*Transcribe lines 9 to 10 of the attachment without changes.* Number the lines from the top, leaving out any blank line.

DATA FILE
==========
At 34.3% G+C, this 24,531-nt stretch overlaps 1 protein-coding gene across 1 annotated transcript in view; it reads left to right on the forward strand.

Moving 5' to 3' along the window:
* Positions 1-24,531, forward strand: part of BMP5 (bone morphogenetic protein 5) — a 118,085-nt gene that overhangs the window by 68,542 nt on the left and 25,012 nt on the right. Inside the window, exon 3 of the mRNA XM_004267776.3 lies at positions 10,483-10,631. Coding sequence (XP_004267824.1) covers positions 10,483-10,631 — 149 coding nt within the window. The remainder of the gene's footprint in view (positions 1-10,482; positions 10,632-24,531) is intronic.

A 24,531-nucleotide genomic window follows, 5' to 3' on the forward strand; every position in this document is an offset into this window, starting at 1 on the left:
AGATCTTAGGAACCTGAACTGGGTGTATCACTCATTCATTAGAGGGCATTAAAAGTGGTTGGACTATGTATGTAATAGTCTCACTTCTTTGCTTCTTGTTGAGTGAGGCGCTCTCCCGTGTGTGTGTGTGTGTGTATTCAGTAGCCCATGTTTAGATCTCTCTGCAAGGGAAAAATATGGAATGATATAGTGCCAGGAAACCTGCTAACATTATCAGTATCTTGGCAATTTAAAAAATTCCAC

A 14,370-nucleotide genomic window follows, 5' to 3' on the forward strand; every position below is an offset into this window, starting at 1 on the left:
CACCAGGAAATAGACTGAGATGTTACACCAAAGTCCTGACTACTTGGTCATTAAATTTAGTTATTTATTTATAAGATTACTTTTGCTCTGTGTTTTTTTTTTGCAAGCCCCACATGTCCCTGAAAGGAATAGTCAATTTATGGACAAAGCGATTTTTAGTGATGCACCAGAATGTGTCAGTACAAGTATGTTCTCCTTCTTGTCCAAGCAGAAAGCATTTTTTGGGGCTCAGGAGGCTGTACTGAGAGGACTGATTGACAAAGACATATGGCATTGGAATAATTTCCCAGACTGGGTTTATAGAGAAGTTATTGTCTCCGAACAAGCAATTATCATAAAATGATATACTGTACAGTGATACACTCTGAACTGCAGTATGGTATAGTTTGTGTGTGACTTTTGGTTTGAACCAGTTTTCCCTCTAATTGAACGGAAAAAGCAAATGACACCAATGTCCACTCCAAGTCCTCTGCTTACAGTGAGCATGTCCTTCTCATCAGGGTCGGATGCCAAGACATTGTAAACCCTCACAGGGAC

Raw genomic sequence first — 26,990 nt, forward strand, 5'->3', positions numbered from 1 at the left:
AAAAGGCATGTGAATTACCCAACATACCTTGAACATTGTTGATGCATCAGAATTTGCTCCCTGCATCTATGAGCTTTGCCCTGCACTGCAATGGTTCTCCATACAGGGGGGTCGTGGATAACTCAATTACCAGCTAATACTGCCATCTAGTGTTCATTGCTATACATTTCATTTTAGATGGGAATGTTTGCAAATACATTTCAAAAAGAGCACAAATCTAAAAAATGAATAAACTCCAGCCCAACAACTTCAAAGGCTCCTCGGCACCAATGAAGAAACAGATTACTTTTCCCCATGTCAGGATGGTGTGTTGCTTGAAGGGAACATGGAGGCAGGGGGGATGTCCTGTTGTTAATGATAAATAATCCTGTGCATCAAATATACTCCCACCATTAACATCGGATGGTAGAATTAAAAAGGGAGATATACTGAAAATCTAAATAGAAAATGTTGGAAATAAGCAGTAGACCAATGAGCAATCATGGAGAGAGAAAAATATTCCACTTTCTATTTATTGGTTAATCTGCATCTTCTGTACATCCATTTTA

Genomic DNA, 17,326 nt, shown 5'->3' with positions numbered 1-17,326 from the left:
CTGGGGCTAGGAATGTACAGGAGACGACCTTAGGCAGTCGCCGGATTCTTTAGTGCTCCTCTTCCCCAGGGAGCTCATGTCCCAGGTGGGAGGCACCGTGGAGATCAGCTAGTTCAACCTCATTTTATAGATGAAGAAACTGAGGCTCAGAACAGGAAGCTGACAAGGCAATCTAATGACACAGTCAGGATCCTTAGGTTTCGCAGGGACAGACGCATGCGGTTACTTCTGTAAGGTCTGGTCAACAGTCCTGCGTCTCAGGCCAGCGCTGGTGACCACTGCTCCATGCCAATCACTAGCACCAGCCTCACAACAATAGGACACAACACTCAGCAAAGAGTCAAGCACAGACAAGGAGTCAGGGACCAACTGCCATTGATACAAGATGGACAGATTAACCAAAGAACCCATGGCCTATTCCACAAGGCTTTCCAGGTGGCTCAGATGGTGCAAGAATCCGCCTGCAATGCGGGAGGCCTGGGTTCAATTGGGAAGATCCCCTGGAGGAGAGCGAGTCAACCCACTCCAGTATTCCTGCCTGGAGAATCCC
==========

AAAAGGCATGTGAATTACCCAACATACCTTGAACATTGTTGATGCATCAGAATTTGCTCCCTGCATCTATGAGCTTTGCCCTGCACTGCAATGGTTCTCCATACAGGGGGGTCGTGGATAACTCAATTACCAGCTAATACTGCCATCTAGTGTTCATTGCTATACATTTCATTTTAGATGGGAATGTTTGCAAATACATTTCAAAAAGAGCACAAATCTAAAAAATGAATAAACTCCAGCCCAACAACTTCAAAGGCTCCTCGGCACCAATGAAGAAACAGATTACTTTTCCCCATGTCAGGATGGTGTGTTGCTTGAAGGGAACATGGAGGCAGGGGGGATGTCCTGTTGTTAATGATAAATAATCCTGTGCATCAAATATACTCCCACCATTAACATCGGATGGTAGAATTAAAAAGGGAGATATACTGAAAATCTAAATAGAAAATGTTGGAAATAAGCAGTAGACCAATGAGCAATCATGGAGAGAGAAAAATATTCCACTTTCTATTTATTGGTTAATCTGCATCTTCTGTACATCCATTTTA

Genomic DNA, 17,326 nt, shown 5'->3' with positions numbered 1-17,326 from the left: